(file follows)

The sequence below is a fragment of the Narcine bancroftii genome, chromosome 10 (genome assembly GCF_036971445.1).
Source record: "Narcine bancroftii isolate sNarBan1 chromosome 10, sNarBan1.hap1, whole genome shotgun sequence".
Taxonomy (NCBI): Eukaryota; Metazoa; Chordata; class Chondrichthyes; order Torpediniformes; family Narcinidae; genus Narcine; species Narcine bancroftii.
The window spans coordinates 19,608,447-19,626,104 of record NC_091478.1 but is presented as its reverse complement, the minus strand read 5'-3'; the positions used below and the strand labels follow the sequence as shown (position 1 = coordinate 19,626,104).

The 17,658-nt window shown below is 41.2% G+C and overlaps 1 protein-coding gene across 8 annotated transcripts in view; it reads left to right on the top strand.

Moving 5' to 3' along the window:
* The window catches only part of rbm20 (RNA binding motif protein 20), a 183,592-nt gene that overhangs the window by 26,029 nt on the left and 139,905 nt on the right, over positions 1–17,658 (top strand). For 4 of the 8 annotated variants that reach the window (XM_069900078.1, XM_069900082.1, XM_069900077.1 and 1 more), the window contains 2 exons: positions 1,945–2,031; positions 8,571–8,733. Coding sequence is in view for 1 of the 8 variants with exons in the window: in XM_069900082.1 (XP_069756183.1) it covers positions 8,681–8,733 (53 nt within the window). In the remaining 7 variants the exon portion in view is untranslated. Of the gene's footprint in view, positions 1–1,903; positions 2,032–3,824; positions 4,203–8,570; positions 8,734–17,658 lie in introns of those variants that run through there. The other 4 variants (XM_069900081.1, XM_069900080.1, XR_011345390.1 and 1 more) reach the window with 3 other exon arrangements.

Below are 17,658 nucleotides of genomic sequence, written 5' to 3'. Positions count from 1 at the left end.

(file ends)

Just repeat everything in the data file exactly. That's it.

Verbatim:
The sequence below is a fragment of the Narcine bancroftii genome, chromosome 10 (genome assembly GCF_036971445.1).
Source record: "Narcine bancroftii isolate sNarBan1 chromosome 10, sNarBan1.hap1, whole genome shotgun sequence".
Taxonomy (NCBI): Eukaryota; Metazoa; Chordata; class Chondrichthyes; order Torpediniformes; family Narcinidae; genus Narcine; species Narcine bancroftii.
The window spans coordinates 19,608,447-19,626,104 of record NC_091478.1 but is presented as its reverse complement, the minus strand read 5'-3'; the positions used below and the strand labels follow the sequence as shown (position 1 = coordinate 19,626,104).

The 17,658-nt window shown below is 41.2% G+C and overlaps 1 protein-coding gene across 8 annotated transcripts in view; it reads left to right on the top strand.

Moving 5' to 3' along the window:
* The window catches only part of rbm20 (RNA binding motif protein 20), a 183,592-nt gene that overhangs the window by 26,029 nt on the left and 139,905 nt on the right, over positions 1–17,658 (top strand). For 4 of the 8 annotated variants that reach the window (XM_069900078.1, XM_069900082.1, XM_069900077.1 and 1 more), the window contains 2 exons: positions 1,945–2,031; positions 8,571–8,733. Coding sequence is in view for 1 of the 8 variants with exons in the window: in XM_069900082.1 (XP_069756183.1) it covers positions 8,681–8,733 (53 nt within the window). In the remaining 7 variants the exon portion in view is untranslated. Of the gene's footprint in view, positions 1–1,903; positions 2,032–3,824; positions 4,203–8,570; positions 8,734–17,658 lie in introns of those variants that run through there. The other 4 variants (XM_069900081.1, XM_069900080.1, XR_011345390.1 and 1 more) reach the window with 3 other exon arrangements.

Below are 17,658 nucleotides of genomic sequence, written 5' to 3'. Positions count from 1 at the left end.